Pacing a film seems to be a fading art, a skill whose time has passed, left only to the dedicated craftsmen. Fortunately one such cinematic artisan is Eric Guirado, the director of Le fils de l'épicier (The Grocers Son). The film, beautifully shot by Laurent Brunet, is a gentle tale that combines stunning Hautes-Alpes scenery with the tensions of familial obligation and the decline la belle France.
French cinema seems to be going through particularly nostalgic phase at the moment, and although Guirado’s first ‘fictional’ film showcases the beauty of rural France, with sun drenched valleys and sleepy villages, it doesn’t pull too many punches. There’s an all too direct undercurrent of anger and alienation, not amongst the young urban poor, of the kind explored by Mathieu Kassovitz’s La Haine, but an older, bitter and subtle disaffection of the those at the end of their youth whose lives are drifting.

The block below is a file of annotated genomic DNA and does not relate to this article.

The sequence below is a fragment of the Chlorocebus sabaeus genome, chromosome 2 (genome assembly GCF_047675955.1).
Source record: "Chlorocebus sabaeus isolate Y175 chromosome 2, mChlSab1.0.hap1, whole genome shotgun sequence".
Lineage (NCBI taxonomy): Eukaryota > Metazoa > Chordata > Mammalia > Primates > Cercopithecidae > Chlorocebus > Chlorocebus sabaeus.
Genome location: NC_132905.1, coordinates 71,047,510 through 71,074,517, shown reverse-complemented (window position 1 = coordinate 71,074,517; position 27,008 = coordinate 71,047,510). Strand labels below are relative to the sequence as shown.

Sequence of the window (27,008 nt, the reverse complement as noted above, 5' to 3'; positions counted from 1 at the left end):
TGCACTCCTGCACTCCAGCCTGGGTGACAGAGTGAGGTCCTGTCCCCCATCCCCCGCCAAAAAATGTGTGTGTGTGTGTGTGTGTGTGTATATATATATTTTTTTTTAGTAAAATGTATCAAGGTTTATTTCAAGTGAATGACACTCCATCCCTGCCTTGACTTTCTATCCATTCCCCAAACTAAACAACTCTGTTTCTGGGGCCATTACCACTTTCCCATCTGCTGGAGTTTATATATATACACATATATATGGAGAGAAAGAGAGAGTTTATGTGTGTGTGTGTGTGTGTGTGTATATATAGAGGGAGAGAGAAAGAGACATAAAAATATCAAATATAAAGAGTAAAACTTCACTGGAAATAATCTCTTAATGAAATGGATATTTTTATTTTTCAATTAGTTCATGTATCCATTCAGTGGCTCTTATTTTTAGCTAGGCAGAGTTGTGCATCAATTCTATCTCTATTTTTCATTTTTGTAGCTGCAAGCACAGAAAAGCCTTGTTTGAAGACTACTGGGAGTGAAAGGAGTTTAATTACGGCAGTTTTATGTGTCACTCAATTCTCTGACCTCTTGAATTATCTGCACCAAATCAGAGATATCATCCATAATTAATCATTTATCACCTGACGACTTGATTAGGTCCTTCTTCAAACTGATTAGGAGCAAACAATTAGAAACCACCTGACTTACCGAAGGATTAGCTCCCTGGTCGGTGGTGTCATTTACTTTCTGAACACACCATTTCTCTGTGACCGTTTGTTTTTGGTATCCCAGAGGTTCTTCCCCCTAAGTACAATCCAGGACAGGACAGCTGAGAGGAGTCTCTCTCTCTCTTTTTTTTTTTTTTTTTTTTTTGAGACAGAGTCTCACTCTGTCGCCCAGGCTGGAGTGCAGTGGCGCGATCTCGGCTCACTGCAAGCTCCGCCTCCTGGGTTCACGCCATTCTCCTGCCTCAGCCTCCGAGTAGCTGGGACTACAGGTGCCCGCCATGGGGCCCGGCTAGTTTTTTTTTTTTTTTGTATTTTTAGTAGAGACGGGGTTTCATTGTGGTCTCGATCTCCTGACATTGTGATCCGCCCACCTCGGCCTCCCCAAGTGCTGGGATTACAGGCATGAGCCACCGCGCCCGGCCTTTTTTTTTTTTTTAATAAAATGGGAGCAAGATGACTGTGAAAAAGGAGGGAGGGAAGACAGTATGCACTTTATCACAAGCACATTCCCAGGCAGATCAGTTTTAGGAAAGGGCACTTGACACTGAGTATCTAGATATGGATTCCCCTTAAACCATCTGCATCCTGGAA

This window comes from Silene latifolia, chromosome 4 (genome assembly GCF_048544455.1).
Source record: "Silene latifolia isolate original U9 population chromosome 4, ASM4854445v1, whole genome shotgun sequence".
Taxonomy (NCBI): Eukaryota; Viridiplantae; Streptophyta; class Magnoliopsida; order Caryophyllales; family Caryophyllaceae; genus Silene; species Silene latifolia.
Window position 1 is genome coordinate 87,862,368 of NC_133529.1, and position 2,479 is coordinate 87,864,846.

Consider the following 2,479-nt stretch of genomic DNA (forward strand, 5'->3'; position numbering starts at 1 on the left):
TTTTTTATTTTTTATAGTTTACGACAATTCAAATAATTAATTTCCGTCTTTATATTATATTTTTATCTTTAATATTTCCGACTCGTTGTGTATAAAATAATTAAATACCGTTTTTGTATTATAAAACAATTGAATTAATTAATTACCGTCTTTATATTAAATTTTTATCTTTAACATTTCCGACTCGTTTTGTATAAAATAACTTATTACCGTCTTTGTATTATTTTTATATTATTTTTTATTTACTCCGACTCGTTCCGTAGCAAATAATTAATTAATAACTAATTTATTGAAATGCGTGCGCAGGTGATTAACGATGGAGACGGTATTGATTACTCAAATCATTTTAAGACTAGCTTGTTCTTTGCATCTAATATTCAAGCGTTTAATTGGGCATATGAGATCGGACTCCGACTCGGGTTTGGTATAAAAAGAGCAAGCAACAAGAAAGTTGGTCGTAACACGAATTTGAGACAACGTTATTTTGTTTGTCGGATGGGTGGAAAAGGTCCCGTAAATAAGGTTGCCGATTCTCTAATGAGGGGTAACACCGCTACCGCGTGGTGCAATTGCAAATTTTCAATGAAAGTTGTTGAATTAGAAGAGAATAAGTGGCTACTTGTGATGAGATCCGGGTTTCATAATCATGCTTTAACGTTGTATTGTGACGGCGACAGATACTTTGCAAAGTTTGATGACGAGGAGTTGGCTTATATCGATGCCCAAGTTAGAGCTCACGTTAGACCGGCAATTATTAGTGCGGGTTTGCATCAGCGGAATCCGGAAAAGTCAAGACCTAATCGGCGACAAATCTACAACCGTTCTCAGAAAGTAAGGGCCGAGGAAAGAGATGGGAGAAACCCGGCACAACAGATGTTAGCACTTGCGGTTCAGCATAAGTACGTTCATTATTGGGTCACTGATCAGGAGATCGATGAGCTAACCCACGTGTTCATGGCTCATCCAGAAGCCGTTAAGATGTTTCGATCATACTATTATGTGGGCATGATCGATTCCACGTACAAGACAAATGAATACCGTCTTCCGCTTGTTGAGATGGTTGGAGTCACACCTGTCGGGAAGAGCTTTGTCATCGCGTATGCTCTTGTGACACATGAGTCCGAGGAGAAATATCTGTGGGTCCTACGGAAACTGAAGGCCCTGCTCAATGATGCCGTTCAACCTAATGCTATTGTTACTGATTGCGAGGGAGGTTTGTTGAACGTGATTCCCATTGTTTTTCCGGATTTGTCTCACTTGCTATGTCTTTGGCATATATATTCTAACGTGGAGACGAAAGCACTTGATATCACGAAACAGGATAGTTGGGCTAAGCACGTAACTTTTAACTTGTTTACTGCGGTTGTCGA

There’s a wonderfully naturalistic feel to the film, especially in the performances of the elderly villagers, perhaps aided by the directors long career as a documentary filmmaker. The camera is allowed to linger and pause and the film breathes at a slow pace. Unfortunatley the ending is strangely rushed, and after such a largo rendition the finale seems to tumble slightly out of control towards it’s conclusion. Despite this the film is a beautifully observed piece with some lovely performances. One to watch on a Sunday afternoon, perhaps with a small pastis or two.
2009-10-30 23:54:00 GMT permalink